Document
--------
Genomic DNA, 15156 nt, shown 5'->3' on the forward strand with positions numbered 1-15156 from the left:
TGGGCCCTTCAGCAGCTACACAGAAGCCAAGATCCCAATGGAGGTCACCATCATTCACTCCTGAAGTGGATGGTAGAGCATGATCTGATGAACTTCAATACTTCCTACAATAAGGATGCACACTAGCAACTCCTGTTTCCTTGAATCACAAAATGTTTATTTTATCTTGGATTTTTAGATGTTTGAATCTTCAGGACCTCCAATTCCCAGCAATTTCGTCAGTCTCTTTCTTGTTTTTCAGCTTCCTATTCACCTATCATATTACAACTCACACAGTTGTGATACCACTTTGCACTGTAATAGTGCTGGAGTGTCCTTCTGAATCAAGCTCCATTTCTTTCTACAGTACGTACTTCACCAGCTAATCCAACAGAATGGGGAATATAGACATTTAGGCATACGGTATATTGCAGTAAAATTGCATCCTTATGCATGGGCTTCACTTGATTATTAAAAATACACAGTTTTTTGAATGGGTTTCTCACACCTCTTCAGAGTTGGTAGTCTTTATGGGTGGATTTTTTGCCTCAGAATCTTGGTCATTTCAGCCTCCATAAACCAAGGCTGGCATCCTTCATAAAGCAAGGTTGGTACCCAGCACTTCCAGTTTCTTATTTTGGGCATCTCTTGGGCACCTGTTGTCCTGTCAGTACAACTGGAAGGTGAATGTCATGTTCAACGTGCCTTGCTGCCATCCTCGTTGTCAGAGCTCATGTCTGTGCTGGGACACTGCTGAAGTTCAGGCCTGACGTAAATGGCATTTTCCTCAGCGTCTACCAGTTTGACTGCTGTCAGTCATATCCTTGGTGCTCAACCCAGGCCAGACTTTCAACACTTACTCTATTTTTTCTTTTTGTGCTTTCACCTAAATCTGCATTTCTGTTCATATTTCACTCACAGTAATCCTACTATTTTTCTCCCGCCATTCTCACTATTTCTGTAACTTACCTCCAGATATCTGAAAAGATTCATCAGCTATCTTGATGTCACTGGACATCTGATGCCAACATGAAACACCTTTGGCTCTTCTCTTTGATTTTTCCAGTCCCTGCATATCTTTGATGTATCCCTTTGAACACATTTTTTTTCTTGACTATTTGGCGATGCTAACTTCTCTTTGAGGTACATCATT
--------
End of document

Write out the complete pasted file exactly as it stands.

Genomic DNA, 15156 nt, shown 5'->3' on the forward strand with positions numbered 1-15156 from the left:
TGGGCCCTTCAGCAGCTACACAGAAGCCAAGATCCCAATGGAGGTCACCATCATTCACTCCTGAAGTGGATGGTAGAGCATGATCTGATGAACTTCAATACTTCCTACAATAAGGATGCACACTAGCAACTCCTGTTTCCTTGAATCACAAAATGTTTATTTTATCTTGGATTTTTAGATGTTTGAATCTTCAGGACCTCCAATTCCCAGCAATTTCGTCAGTCTCTTTCTTGTTTTTCAGCTTCCTATTCACCTATCATATTACAACTCACACAGTTGTGATACCACTTTGCACTGTAATAGTGCTGGAGTGTCCTTCTGAATCAAGCTCCATTTCTTTCTACAGTACGTACTTCACCAGCTAATCCAACAGAATGGGGAATATAGACATTTAGGCATACGGTATATTGCAGTAAAATTGCATCCTTATGCATGGGCTTCACTTGATTATTAAAAATACACAGTTTTTTGAATGGGTTTCTCACACCTCTTCAGAGTTGGTAGTCTTTATGGGTGGATTTTTTGCCTCAGAATCTTGGTCATTTCAGCCTCCATAAACCAAGGCTGGCATCCTTCATAAAGCAAGGTTGGTACCCAGCACTTCCAGTTTCTTATTTTGGGCATCTCTTGGGCACCTGTTGTCCTGTCAGTACAACTGGAAGGTGAATGTCATGTTCAACGTGCCTTGCTGCCATCCTCGTTGTCAGAGCTCATGTCTGTGCTGGGACACTGCTGAAGTTCAGGCCTGACGTAAATGGCATTTTCCTCAGCGTCTACCAGTTTGACTGCTGTCAGTCATATCCTTGGTGCTCAACCCAGGCCAGACTTTCAACACTTACTCTATTTTTTCTTTTTGTGCTTTCACCTAAATCTGCATTTCTGTTCATATTTCACTCACAGTAATCCTACTATTTTTCTCCCGCCATTCTCACTATTTCTGTAACTTACCTCCAGATATCTGAAAAGATTCATCAGCTATCTTGATGTCACTGGACATCTGATGCCAACATGAAACACCTTTGGCTCTTCTCTTTGATTTTTCCAGTCCCTGCATATCTTTGATGTATCCCTTTGAACACATTTTTTTTCTTGACTATTTGGCGATGCTAACTTCTCTTTGAGGTACATCATT